The wildfires in Australia are swallowing everything up, threatening to devastated the treasure trove, which is the home of thousands of varieties of wildlife. According to officials, nearly 500 million mammals and almost a third of Koalas in Australia’s north coast have already met their end.
The devastating bushfires could easily change the ecological balance between plants and animals. So, many citizens come forward to help. Some of them are volunteering to douse the fire, others are donating to animal hospitals, and charities are working non stop to help mitigate any environmental problems.
The Irwin Family
One of those helpers from the Irwin family is Bindi Irwin, Steve Irvin’s daughter. Her father is known all over the world as the Crocodile Hunter. Steve also wanted humans to be part of the actions for curing the environment and bringing ecological balance between humans and animals. Unfortunately, he died while filming a documentary in 2006.
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With so many devastating fires within Australia, my heart breaks for the people and wildlife who have lost so much. I wanted to let you know that we are SAFE. There are no fires near us @AustraliaZoo or our conservation properties. Our Wildlife Hospital is busier than ever though, having officially treated over 90,000 patients. My parents dedicated our Australia Zoo Wildlife Hospital to my beautiful grandmother. We will continue to honour her by being Wildlife Warriors and saving as many lives as we can. 💙🙏🏼
Now, Bindi Irwin is taking up her father’s role, and she has already proven herself as a wildlife enthusiast during the bushfires crisis. Currently, she is collaborating with the Australian zoo, which is quite busy right now because 90,000 patients need medical treatment. Bindi treats the animals, and she is trying to put herself into assistance as much as possible.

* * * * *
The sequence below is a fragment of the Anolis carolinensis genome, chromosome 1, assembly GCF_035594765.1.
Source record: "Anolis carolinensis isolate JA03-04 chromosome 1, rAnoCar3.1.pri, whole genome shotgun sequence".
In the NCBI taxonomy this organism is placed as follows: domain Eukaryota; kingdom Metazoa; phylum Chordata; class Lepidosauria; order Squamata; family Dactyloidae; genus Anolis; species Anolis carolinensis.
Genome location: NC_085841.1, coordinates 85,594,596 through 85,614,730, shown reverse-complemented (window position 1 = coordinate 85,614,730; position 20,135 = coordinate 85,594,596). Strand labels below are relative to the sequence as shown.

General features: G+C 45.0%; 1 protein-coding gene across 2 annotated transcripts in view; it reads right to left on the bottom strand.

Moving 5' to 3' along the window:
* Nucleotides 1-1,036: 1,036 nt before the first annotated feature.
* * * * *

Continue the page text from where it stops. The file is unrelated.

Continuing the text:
Ollie was patient number 90,000 at the Wildfire Hospital, as Robert Irwin (Bindi’s brother) said on Instagram.
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This is patient number 90,000 that the Australia Zoo Wildlife Hospital has treated. ‘Ollie’ the orphaned platypus is receiving round the clock care until he can be released back to the wild. Over the last 16 years, the hospital has provided 24/7 wildlife rehabilitation and an incredible animal rescue service. We’re so proud of this world-class facility! Thank you for your support – with pressures from drought to bushfires, wildlife need our help now more than ever.
Bindi’s mother, Terri Irwin, runs the Australian Zoo Wildlife Hospital. Around 8000, animals were treated last month, but now because of the situation, the number of injured animals that need treatment is rising more and more.
Thanks to everyone who’s asked how we’re doing in this severe bushfire season. The Sunshine Coast is not currently experiencing any fires. Our 497 staff are SAFE. @AustraliaZoo is SAFE. Our conservation properties are SAFE. We are treating more animals at our Wildlife Hospital. pic.twitter.com/RrcqBQ9UyO
— Terri Irwin (@TerriIrwin) January 2, 2020
Bindi’s actions are a great inspiration for young people in Australia and around the world. Her post is faithful as the one with the video showing how kangaroos desperately try to find an escape from the devastating fires. The Irwin family rocks!
Mitchell Lyons recorded this horrible moment. According to Ecologists, there will be a massive loss of wildlife because a large number of endemic species are at risks, such as koalas, wombats, possums, and kangaroos. The wildfires will tip the ecological balance between plants and animals forever. Fires have already swallowed 30 percent of the koala’s colony.
We hope the bushfires will stop soon, and this horror will come to its end.